Come on, Christian, admit it. Our lives are pretty good. We’re saved, we’re spiritually fat and happy. We settle into our “American” Christianity. We’re wealthy, at least compared to most people around the world; we’re comfortable; we’re in a routine and Satan, so often, has us lured to sleep. We don’t realize how desperately bankrupt we are. That’s the way it was with Jehoshphat and Judah. They were spiritually bankrupt and now their past sins were catching up with them. Their situation was desperate, and they knew it. Which, by the way, is why their prayer was so powerful.

So my question for you, my Christian brother or sister, is this: How can we wake up to our desperation? If effective prayer’s first ingredient is desperation, how can we get desperate enough to pray effectively?

Well, we must simply realize the threat. The threat is powerful. Our enemy isn’t some physical nation that simply attacks us with physical weapons. No! The Bible says in 1 Pet 5:8 that Satan is like a roaring who prowls around looking for someone whom he can destroy. Christians, we are at war with an enemy who takes no prisoners and gives no quarter and we will begin to pray effectively when we realize that the threat is powerful.

And the threat is anonymous. Our enemy lkes to hide his schemes and cloak them in such a way that we find ourself sucked into thing we would have avoided had we been awake. We pray effectively when our prayer alerts us to the deception of our enemy.

And the threat is imminent. Satan takes no breaks and he gives none. The attack is constant, and if the attack is constant, our prayers must be as well.

But here’s the good news. God loves to answer desperate prayers! In fact, those are the situations in which He shines!

Which can be reassuring to you today if you came to church desperate. Maybe you’re here and you’ve never committed your life to Christ but you came here with some pretty desperate stuff going on in your life. Can I tellyou that you can begin to pray effectively today? God will help you, but His help begins with you acknowledging Who He is and what He did for you. You see, you may have some real bad things going on in your life, but the truth is that no danger you face is as bad as the eternal danger you face apart from God. You are one breath away from eternity and that is the most desperate place you could possibly be if you don’t know Jesus Christ as your personal Savior. Today the most desperate prayer you could pray would be, O God be merciful to me, a sinner, and save me. O, but the greatest news you will ever hear is this: God loves to answer desperate prayers like that!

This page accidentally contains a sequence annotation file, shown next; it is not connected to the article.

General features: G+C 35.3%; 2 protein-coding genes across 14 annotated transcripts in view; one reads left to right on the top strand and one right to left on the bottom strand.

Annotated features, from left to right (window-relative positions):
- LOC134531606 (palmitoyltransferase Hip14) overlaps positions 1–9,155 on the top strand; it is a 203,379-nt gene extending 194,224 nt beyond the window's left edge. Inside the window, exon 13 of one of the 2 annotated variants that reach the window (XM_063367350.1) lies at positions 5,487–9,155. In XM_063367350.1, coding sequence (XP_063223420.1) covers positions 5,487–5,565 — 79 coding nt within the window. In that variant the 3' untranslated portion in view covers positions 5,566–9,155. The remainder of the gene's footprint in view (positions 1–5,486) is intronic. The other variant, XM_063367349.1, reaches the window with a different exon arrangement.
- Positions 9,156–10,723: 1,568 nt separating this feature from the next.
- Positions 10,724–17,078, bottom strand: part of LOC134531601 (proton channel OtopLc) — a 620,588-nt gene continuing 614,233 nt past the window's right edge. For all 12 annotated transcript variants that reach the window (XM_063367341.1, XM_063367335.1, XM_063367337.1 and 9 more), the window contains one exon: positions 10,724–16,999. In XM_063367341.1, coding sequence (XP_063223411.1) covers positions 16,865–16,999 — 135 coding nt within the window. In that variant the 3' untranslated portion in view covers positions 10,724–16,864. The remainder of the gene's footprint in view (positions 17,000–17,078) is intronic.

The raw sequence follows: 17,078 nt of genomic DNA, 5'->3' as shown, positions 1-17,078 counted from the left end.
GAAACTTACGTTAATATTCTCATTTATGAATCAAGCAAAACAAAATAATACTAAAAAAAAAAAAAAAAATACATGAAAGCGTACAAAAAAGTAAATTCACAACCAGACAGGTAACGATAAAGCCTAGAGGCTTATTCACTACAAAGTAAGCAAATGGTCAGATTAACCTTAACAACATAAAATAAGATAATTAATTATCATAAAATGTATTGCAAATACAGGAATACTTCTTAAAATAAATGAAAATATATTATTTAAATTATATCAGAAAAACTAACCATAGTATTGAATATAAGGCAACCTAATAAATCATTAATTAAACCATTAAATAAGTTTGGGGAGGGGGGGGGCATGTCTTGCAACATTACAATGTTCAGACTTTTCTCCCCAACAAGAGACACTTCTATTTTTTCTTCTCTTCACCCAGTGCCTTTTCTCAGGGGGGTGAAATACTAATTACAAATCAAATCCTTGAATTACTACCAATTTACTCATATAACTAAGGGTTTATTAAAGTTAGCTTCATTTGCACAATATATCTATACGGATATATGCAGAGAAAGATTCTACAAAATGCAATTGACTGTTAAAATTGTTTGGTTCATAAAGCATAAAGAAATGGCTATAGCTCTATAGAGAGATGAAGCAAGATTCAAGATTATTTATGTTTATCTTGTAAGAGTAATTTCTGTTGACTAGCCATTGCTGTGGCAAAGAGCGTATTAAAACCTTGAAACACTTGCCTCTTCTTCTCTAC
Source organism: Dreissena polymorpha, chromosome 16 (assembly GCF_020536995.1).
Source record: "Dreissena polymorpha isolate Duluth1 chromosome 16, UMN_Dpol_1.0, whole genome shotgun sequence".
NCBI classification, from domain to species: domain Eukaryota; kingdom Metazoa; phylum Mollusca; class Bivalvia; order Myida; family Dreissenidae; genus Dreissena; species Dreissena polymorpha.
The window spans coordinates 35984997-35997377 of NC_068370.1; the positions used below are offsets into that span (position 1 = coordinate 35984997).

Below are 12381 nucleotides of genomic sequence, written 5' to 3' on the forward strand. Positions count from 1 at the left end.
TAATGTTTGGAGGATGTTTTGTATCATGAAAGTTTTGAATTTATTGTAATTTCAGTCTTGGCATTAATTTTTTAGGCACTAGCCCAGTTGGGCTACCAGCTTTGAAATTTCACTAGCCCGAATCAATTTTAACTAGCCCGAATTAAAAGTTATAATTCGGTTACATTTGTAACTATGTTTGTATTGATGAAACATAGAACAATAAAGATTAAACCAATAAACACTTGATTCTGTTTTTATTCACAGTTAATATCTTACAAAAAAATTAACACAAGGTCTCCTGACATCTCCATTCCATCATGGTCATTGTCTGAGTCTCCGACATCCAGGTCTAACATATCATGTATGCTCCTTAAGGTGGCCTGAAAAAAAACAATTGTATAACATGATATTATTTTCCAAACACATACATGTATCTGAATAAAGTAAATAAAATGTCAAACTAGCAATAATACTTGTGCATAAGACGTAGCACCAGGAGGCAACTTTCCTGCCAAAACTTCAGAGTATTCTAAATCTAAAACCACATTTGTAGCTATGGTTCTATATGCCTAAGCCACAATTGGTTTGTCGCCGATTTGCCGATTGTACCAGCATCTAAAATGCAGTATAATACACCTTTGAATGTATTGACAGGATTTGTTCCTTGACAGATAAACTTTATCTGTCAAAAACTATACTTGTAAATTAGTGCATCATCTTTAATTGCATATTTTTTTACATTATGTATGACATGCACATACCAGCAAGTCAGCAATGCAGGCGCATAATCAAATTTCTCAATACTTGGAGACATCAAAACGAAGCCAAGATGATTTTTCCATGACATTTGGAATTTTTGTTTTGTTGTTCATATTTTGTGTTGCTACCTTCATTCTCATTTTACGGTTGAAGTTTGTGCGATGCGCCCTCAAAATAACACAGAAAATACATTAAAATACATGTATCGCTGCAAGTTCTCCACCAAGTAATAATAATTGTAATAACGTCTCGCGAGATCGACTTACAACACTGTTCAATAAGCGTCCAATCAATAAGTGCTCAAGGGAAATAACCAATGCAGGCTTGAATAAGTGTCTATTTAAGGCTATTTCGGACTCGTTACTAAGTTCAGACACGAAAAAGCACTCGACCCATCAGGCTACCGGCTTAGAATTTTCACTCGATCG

You see, the first ingredient of effective prayer is desperation. Here’s the second: Effective prayer requires



Jehoshaphat takes three actions that show his dependence on God in this story. He begins by recognizing Who God is. V 3 says:

And Jehoshaphat feared, and set himself to seek the Lord, and proclaimed a fast throughout all Judah. 4 So Judah gathered together to ask help from the Lord; and from all the cities of Judah they came to seek the Lord. Then Jehoshaphat stood in the assembly of Judah and Jerusalem, in the house of the Lord, before the new court, 6 and said: “O Lord God of our fathers, are You not God in heaven, and do You not rule over all the kingdoms of the nations, and in Your hand is there not power and might, so that no one is able to withstand You? 7 Are You not our God, who drove out the inhabitants of this land before Your people Israel, and gave it to the descendants of Abraham Your friend forever?

His dependence begins with fear. You see, Jehoshaphat knew he did not have the resources within himself to win the victory and He turns to God. H recognizes Who God is. He is the God of Heaven Who rules in complete authority over this world and has always taken care of His children.

How some of us need to hear that today! If you take nothing else from this message, would you please hear me say with Jehoshaphat, O Lord God of our fathers, You are God in Heaven; You rule over all the kingdoms and nations and In Your hand there is power and might so that no one is able to withstand You! Effective prayer requires dependence and that dependence begins with realizing just Who this God we worship is!